The happiness to be an Italian #Florence
The adventure I’m going to talk about today is a very special experience for me which has continued for the modest five months and did mark me forever. It all began when I had enough courage to apply for the Erasmus+ program (European Union Education Program). Then I applied to spend one semester abroad and, as implied by the title, was successfully admitted to Italy. During these months I was staying on the Italian Boot, I was able to tour many cities, which in return gave me unforgettable emotions and views, lots of knowledge, as well as they taught me to appreciate the difference! So I decided that now is the time to share my experience with you and I will tell you in detail about nine Italian cities.
From Florence with Love – Part One
We will start, of course, with the city that has become my home and granted me with emotions that can not be found anywhere else – Florence.
My adventure in the city of the Renaissance began in autumn, September 11, 2015. As soon as I left the plane I was set with mixed emotions that came into my heart, I was happy and very excited about the adventure that was ahead of me, and I was worried about how it would be and how good I’m going to do with the studies. I lived relatively close to the center, in the Rifferedi district (25 minutes on foot or 10 minutes on a bus), and next to the faculty I was studying at. Few facts about the city itself and its inhabitants, Florence is the capital of the most beautiful region of Italy – Tuscany. The city is as big as Plovdiv as it is good that almost all the sights are gathered in the center.
As is known from history, the city is called the cradle of the Renaissance, as you can see that in any direction you look, you will only see art. Regarding residents here, they are extremely proud of their history and city. You should never call them Tuscan because they get offended. An easy way to recognise a typical Florentine in the crowd of tourists is by seeing someone dressed in a flawless way.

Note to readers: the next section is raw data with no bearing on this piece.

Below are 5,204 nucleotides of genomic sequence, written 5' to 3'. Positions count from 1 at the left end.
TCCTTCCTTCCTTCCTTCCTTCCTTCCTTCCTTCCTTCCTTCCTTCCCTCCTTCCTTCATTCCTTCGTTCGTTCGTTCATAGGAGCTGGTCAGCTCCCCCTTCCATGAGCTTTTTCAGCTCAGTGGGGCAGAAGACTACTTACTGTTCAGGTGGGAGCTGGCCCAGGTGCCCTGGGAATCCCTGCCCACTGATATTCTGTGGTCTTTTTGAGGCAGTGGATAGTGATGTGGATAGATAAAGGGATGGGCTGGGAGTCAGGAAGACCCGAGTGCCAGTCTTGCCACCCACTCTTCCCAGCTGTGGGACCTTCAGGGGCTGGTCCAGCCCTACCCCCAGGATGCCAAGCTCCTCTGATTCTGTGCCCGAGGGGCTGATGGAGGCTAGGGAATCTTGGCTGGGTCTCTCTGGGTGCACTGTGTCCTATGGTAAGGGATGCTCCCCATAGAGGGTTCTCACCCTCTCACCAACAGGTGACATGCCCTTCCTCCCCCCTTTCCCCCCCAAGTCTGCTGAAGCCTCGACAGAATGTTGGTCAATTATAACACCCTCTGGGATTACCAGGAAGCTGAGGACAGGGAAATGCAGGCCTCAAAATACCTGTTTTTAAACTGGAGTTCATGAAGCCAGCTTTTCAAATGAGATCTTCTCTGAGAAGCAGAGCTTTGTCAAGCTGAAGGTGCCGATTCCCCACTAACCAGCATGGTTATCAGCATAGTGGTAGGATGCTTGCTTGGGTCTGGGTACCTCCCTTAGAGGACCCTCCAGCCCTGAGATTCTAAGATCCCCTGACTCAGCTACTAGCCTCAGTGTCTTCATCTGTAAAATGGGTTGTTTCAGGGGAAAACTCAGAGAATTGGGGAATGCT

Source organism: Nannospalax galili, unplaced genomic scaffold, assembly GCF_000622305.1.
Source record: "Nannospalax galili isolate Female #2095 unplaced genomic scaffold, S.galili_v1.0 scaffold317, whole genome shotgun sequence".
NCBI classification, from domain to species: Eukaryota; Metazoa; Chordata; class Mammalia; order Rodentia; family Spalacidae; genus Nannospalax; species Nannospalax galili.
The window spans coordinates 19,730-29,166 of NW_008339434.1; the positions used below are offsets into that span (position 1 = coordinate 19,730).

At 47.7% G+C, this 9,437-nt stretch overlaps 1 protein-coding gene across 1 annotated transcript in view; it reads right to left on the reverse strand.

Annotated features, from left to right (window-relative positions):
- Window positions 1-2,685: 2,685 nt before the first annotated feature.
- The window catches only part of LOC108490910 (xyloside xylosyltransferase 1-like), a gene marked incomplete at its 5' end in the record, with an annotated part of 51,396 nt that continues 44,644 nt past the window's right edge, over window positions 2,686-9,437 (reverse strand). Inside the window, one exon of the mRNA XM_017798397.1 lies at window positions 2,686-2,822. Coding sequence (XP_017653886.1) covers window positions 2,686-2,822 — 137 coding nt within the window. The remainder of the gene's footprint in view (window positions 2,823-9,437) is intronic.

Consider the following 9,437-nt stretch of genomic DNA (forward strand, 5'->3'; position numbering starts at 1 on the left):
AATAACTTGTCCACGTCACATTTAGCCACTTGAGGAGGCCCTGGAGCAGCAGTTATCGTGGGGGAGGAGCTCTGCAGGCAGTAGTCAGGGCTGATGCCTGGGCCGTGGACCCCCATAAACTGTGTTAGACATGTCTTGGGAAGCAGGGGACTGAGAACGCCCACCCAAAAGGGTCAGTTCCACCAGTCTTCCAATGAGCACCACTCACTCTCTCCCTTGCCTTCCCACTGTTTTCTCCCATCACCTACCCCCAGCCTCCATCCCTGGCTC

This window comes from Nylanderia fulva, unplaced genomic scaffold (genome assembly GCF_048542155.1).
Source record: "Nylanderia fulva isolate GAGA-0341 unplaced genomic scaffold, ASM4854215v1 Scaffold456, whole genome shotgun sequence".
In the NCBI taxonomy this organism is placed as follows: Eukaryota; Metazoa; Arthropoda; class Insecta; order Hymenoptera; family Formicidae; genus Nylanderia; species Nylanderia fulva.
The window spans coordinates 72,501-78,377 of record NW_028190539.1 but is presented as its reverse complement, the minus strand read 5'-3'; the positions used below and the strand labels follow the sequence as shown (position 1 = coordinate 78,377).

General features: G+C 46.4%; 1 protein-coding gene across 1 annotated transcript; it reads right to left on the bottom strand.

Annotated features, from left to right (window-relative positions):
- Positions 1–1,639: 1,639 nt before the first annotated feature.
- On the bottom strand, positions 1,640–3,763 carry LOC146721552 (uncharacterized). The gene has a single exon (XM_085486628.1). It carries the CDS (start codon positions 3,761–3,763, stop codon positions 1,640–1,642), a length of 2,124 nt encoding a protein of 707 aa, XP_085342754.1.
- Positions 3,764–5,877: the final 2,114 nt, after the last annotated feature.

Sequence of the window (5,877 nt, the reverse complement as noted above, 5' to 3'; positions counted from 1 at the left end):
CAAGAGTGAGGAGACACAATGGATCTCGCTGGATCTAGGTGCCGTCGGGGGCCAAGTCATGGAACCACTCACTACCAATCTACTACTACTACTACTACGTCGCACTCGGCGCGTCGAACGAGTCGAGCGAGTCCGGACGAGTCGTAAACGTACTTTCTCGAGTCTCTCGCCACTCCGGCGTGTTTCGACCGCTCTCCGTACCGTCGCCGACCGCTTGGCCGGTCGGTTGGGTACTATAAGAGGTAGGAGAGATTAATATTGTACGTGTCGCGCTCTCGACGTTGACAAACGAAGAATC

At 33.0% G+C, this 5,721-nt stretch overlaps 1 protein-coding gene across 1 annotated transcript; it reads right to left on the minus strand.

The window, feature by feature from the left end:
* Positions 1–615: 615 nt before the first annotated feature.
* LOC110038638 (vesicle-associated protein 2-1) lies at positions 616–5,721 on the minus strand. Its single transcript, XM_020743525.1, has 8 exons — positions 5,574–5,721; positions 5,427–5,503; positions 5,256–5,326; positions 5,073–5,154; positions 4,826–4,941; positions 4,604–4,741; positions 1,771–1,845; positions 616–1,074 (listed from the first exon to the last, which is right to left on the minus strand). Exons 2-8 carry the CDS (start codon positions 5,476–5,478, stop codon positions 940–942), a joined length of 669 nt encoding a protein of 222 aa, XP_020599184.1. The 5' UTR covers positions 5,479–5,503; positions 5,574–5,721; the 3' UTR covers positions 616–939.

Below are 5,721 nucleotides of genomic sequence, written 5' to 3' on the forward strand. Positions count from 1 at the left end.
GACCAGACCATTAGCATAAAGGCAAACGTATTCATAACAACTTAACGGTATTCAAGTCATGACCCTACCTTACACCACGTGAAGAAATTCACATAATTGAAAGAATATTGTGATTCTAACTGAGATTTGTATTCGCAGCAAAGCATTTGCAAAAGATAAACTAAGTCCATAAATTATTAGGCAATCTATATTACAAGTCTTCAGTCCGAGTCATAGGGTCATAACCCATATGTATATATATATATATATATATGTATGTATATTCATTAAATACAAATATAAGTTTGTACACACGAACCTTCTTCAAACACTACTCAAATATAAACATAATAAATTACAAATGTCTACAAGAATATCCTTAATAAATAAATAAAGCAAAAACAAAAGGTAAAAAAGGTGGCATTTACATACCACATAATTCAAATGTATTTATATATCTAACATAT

Cathedral of Santa Maria del Fiore
Оn my first day in Florence, I started to walk without knowing where I was going and what I would see, just intuitively strolling through the small streets. Here is the time to mention that I have weakness оn the small streets of Italy and you will understand it by the pictures in the following publications. Walking around, I found myself in front of the first landmark I will talk about – the cathedral of Santa Maria del Fiore, which means “Our Lady of the Flower“.
I will never forget my unbelieving face and how I could not comprehend what art of grace is standing in front of me! It is the most important duomo of the region, as well as the most impressive architectural miracle.
The cathedral is the fourth largest in the world, it is remarkable with Giotto’s tower and with its incredibly brave dome, Filippo Brunellesky’s work.
It was built in the 6th century and began in 1296 and was completed in 1887. Nowadays it has become a number one tourist attraction for Florence. You can enter the Duomo and get on the dome and the Giotto Campaign, but I will give more details in the “useful information” section. In the cathedral itself you can see various arts such as busts of significant personalities, Giotto’s bas relief, and the dazzlingly dug-shaped dome.
Apart from the duomo, it is worth mentioning a very important building for Florence, the Battistero. It is a building for baptising ceremonies. The place has many frescoes that impress all visitors, but the real attraction of this small building is the golden gate that looks out into the cathedral. It is believed that this is the gate to Paradise and that it was built in the name of faith.
Tip number one! Buy a combined ticket for sights worth 15 euros, including all the entrances!;
You need to be informed on-site for the working hours of each site because they are subject to frequent changes;
The building and the tower do not have elevators, so you will need to climb: Duomo – 463 steps, and Giotto’s tower – 413;
I strongly recommend that you visit them at the earliest possible time to avoid the queue of tourists;
It is a curious fact that the Duomo is Florence’s tallest building, protected by law. That means no one can build a higher building in the city. The only building that is less than a few meters taller is the Florence Court of Justice;